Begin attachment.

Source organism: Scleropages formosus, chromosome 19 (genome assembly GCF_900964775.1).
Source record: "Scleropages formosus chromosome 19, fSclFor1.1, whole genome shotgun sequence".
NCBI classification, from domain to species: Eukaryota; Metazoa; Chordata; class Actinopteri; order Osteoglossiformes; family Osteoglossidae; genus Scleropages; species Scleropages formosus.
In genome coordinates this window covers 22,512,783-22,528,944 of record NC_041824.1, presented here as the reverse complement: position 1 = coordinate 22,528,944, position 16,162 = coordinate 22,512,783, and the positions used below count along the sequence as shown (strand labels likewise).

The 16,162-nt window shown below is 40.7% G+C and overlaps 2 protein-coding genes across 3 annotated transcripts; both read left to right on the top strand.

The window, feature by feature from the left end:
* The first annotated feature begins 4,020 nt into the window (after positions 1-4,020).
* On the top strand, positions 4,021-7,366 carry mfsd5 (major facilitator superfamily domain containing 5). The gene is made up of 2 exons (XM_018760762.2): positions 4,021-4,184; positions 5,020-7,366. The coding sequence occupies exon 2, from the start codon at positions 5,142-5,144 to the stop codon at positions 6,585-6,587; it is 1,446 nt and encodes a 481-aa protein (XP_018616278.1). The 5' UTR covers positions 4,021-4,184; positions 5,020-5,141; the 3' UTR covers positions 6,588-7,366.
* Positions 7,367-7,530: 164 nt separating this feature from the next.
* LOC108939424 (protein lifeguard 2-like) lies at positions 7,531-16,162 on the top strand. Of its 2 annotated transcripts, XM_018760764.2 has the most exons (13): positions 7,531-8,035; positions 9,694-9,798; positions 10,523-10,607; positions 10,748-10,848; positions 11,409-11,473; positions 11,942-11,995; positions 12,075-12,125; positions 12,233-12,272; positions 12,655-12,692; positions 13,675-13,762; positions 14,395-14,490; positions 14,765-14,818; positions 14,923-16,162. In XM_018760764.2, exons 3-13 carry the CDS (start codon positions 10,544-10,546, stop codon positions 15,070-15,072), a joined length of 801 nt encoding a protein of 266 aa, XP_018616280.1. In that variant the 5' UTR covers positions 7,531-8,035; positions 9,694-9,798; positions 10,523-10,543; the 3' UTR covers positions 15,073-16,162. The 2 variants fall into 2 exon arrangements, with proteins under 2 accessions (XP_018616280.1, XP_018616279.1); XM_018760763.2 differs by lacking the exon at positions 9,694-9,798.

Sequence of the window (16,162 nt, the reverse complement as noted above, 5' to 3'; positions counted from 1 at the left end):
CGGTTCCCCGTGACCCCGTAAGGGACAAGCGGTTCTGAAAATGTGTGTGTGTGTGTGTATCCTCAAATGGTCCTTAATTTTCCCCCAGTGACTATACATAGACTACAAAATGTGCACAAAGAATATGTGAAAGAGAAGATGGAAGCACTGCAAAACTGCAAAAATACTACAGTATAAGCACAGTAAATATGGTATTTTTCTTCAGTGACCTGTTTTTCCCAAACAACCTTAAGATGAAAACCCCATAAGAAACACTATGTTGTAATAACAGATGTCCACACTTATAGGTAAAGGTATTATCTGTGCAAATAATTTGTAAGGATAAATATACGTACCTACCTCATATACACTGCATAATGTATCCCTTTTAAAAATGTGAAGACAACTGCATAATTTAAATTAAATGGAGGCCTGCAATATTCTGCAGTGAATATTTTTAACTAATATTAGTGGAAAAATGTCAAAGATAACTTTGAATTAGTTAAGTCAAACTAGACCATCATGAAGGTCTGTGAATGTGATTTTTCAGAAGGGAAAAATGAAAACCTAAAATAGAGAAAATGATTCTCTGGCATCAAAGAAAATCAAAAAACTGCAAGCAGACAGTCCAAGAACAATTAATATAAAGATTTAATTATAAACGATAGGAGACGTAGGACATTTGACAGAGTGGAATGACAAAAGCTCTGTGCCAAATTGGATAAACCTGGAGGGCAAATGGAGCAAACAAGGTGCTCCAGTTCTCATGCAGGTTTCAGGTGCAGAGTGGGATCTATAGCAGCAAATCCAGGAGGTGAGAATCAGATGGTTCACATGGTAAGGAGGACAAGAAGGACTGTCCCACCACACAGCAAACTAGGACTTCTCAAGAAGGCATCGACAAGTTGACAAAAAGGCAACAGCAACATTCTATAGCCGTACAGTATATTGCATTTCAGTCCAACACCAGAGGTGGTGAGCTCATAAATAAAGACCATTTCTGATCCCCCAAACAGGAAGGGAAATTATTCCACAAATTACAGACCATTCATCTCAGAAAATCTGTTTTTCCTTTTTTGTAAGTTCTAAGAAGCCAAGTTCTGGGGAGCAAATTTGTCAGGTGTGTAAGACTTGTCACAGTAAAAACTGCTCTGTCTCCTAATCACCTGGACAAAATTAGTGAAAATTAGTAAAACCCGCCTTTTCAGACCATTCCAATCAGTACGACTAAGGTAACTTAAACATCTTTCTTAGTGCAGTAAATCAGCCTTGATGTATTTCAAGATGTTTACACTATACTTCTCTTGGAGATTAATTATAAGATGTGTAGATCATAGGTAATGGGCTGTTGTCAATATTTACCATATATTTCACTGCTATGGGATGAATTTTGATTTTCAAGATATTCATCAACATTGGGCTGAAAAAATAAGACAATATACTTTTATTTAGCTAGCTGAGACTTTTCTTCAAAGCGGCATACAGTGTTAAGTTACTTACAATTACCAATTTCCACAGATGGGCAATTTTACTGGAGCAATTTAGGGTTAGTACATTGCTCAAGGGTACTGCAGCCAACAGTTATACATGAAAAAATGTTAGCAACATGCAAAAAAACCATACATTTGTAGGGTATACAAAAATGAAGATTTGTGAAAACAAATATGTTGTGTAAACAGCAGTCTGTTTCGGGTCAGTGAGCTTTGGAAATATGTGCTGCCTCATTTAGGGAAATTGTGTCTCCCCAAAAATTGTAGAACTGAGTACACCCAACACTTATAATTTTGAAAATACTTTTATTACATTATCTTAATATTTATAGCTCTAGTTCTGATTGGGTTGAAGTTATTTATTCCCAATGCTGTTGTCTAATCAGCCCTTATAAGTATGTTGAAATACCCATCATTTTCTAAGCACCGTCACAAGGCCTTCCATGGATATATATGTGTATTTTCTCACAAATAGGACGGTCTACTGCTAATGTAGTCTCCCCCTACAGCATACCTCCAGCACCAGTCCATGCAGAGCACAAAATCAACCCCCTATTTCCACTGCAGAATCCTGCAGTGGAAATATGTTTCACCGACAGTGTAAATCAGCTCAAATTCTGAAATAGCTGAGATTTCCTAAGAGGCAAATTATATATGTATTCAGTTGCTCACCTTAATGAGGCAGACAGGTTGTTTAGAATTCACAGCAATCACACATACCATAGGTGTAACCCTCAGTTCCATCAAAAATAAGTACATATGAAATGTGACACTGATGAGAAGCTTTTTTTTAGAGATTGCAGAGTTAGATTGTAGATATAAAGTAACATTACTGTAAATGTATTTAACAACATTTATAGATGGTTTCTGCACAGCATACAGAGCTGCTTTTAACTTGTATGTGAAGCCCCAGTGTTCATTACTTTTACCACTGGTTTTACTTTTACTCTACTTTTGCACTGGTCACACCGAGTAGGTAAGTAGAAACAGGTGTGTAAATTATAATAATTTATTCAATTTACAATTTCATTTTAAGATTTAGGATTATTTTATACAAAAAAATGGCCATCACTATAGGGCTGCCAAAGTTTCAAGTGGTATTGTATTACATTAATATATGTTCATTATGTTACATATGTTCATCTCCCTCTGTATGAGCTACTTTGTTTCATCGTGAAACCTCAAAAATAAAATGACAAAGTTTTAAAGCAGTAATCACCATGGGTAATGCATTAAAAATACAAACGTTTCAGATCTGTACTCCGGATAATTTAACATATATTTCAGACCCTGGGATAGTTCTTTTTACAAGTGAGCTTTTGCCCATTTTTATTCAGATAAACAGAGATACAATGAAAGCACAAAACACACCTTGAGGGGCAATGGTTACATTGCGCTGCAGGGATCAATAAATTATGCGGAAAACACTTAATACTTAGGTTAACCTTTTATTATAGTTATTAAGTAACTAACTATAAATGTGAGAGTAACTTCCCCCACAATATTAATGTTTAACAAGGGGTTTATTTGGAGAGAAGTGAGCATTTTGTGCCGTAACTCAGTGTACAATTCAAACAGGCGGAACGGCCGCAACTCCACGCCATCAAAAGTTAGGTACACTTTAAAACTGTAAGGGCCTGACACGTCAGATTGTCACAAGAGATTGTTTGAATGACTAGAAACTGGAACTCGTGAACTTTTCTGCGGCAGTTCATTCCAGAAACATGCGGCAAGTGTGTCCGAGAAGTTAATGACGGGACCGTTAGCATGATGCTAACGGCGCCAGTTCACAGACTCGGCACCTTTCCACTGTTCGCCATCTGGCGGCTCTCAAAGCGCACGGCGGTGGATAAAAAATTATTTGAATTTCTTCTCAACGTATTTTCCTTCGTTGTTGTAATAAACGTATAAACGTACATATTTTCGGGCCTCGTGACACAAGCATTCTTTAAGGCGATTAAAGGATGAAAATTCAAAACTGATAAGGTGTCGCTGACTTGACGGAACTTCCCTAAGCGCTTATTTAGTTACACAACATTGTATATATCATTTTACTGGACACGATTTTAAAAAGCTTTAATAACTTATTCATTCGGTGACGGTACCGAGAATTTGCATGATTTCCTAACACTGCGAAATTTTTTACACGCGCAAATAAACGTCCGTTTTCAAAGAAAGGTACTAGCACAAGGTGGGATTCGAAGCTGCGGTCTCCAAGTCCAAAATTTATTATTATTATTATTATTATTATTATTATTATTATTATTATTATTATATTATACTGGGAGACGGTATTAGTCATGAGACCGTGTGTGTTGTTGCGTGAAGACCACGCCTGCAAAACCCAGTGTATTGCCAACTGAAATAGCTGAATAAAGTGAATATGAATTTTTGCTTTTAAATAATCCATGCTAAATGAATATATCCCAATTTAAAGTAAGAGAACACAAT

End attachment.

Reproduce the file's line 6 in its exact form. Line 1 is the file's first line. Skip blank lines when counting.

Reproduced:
The window, feature by feature from the left end: